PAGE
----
Note: Not at the old Poker1 site. A version of this entry was originally published (2010) in Bluff magazine.
Today I’m going to teach you the easiest way to know whether you’re playing poker profitably. It’s a rough measuring method that almost always tells you correctly whether you can expect to win.
In courseware I’m developing for Mike Caro University of Poker, we call it the Fast Selectivity Index (FSI), but I’ve referred to it by other names over the years, and you can call it anything you want. The concept behind FSI is simple: Your opponents’ main flaw is that they aren’t selective enough about the pots they enter and play too many hands. Fine. But sometimes when you’re playing the aggressive style that I teach, which means pushing small advantages with daring bets and raises, it’s hard to keep track of whether you’re actually playing more selectively than your opponents. You can get blinded by all the betting.
Will work wonders
First I want to provide a disclaimer. FSI doesn’t work well in heads-up games or short-handed games where opponents may be playing too tight and you have an opportunity to run over them through frequent bluffing. It isn’t intended for rare ultra-tight full-handed games, either. But you don’t run into those very often, and if you do, you’re unlikely to be in a very profitable situation and should probably seek a different game where players are surrendering money through too-loose play. Most players seldom play in any of the games covered by this disclaimer. And FSI will work wonders in the games you’re likely to encounter over and over again.
Here’s how it works:
- Each time an opponent enters a pot voluntarily, score one point. You don’t count blinds, because those aren’t voluntary investments, unless that player bets more money at some point during the hand.
- Under the same rules, each time you enter a pot voluntarily, add the number of opponents that were dealt cards to a separate tally. This is the number of opponents only and doesn’t include you.
So, you can see that you’ll be keeping two totals — one for your opponents and one for you. Even though these numbers may grow large over the course of the game, you should be able to keep them in your head, especially after a little practice. If not, just write down the scores on paper. Oh, and obviously you shouldn’t count hands played by opponents anytime you weren’t dealt in.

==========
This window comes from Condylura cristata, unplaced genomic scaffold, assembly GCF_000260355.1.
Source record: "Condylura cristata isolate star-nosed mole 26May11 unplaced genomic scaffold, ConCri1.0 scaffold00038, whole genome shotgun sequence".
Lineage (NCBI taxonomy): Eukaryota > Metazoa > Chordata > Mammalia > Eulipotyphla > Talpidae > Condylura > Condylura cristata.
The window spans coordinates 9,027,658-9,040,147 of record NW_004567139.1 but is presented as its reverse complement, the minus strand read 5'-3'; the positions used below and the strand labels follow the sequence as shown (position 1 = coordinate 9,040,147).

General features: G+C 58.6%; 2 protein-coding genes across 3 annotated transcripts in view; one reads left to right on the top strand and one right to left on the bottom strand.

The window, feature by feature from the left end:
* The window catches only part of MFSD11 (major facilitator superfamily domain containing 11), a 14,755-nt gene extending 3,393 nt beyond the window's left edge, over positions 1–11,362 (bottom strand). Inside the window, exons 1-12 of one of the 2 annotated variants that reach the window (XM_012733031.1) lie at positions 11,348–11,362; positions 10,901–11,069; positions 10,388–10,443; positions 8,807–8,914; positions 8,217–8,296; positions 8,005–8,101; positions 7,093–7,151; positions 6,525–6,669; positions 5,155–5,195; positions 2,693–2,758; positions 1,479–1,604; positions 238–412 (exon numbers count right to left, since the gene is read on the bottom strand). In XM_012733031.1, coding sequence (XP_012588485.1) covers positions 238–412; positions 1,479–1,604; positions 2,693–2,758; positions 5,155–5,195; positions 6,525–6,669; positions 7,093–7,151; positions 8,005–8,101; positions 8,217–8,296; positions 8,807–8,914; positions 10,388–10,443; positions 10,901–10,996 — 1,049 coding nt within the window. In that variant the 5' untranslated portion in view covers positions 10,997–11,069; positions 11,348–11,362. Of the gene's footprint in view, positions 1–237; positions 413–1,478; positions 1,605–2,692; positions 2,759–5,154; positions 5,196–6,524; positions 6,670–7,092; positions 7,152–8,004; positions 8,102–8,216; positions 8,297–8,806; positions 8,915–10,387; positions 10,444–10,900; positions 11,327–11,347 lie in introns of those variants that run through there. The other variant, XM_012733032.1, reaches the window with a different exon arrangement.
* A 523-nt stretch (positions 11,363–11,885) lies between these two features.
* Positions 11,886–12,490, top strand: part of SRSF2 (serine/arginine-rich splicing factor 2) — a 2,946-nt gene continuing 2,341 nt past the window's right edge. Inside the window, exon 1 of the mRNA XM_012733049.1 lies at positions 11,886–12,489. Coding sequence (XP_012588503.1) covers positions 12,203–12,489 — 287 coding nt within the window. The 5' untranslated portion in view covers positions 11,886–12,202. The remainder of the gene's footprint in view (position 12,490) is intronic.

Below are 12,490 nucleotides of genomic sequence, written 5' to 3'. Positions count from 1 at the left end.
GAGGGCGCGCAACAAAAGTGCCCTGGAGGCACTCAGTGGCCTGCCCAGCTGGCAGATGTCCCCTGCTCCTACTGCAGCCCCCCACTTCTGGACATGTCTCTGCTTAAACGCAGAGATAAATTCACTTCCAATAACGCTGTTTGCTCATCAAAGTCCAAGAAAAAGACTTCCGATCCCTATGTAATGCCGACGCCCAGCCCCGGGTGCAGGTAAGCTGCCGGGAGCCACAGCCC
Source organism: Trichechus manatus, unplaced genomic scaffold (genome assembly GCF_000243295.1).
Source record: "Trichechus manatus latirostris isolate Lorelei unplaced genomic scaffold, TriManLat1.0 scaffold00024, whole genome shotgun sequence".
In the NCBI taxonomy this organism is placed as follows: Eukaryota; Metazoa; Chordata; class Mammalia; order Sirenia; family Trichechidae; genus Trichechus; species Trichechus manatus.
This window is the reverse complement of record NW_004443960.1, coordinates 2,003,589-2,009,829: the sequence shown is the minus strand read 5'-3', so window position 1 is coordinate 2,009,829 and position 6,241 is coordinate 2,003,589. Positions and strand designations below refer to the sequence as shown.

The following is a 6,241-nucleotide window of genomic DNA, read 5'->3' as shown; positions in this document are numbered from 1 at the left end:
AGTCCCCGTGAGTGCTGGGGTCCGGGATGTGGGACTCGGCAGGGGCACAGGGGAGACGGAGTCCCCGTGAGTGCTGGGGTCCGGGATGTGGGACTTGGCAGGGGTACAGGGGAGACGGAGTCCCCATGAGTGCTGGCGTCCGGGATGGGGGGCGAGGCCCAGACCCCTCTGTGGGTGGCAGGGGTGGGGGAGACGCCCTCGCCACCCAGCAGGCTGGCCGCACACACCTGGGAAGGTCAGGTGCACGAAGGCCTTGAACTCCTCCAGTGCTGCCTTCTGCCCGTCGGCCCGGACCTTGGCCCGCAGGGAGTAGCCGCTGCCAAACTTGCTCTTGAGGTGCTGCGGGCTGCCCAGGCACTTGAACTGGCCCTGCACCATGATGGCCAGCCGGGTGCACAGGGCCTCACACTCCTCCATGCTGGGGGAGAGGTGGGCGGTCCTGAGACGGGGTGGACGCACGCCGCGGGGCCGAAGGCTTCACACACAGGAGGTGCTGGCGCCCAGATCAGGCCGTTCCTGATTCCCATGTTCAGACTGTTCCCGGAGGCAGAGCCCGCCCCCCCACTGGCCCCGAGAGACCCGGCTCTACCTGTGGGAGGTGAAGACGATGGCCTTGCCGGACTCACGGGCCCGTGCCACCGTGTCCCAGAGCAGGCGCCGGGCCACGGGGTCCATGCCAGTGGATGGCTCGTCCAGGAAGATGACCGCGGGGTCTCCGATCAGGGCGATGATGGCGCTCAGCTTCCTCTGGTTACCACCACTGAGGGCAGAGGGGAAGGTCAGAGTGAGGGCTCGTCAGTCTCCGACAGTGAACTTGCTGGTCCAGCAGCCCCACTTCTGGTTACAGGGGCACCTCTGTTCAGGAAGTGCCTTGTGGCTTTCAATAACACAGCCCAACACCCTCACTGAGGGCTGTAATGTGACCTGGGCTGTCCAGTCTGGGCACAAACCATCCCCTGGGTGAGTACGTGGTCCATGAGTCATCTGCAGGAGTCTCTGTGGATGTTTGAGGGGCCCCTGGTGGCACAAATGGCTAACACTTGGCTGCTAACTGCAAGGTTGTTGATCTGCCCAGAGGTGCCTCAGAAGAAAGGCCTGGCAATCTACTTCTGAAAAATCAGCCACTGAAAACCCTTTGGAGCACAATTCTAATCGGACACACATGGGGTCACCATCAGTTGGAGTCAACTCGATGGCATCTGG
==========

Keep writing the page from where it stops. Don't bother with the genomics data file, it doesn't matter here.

Now, this is the key to interpreting your FSI. In typical games, you always want your score to be less than your opponents’ score. How much less? Well, this is really a looseness/tightness gauge, and you’ll usually make the most profit if you play at least 10 percent (and sometimes as much as 30 percent) more selectively than your opponents do, on average. So, let’s say that after two hours of play your opponents’ tally is 120. Ideally, you want your score to be less than that. Ten percent more selectivity would mean 12 fewer points or 108. But here’s the glitch. Two hours isn’t enough time to really know. You could have been on a rush and played many more hands than you usually would. Your score might be 180 (50 percent higher than your opponents’ score) or even greater. Or you could have been in a drought and have a ridiculously low score of 20. So, you need to use common sense in interpreting your FSI in the short term.
But over time, your FSI will tell you if you really are in a profitable situation versus your typical too-loose opponents. If you keep these scores totaled at home day after day, the picture will come into focus and will be extremely accurate. And even in the course of a single session, your FSI — though volatile — can keep you from straying too far from profitability, if you use good judgment in interpreting it.
Here is a chart illustrating a typical, imaginary 10 hands. It shows how your FSI scores are calculated:
Opponents dealt in*
|Opponents who played||Did you play?||
* This is the number of opponents and doesn’t include yourself. If you were dealt a hand in a nine-handed game, then opponents = 8. ** If you played, then you add the number of opponents to your score. *** You’d score a “1” for the number of opponents who played if a single player raised the big blind and took the pot without seeing a flop or if someone just called the big blind, who never put additional money into the pot. **** You’d score “0” if nobody called or raised the big blind, who won by default, because nobody added money voluntarily to the pot.
Yes, you need to use finesse to get the most profit. So, of course, it will matter how well you play the hands in which you’re involved. Still, the miracle is that you usually can expect to win in the long run in typical games, as long as your FSI score is a bit less than your opponents’. When a game is very loose, you can play some hands that seem weaker than your usual guidelines and still win, because your FSI will indicate that you’re playing more selectively than they are. Profit exists whenever your hands average better than theirs. So, you can generally relax your standards in loose games — just not as much as your opponents do. That’s important, because often you don’t want to appear too tight for the game.
I recommend that you begin monitoring your FSI. For inexperienced players and when in games much looser than normal, I recommend somewhat tighter play, targeting a 70 percent score relative to opponents. Some students have been shocked to find that after a week, their score was higher than their opponents. That meant they weren’t as selective as they thought, and it explained why they were losing. There are many other reasons why you might be losing, but your FSI will often tell you whether hand selection is the cause.
Go win! — MC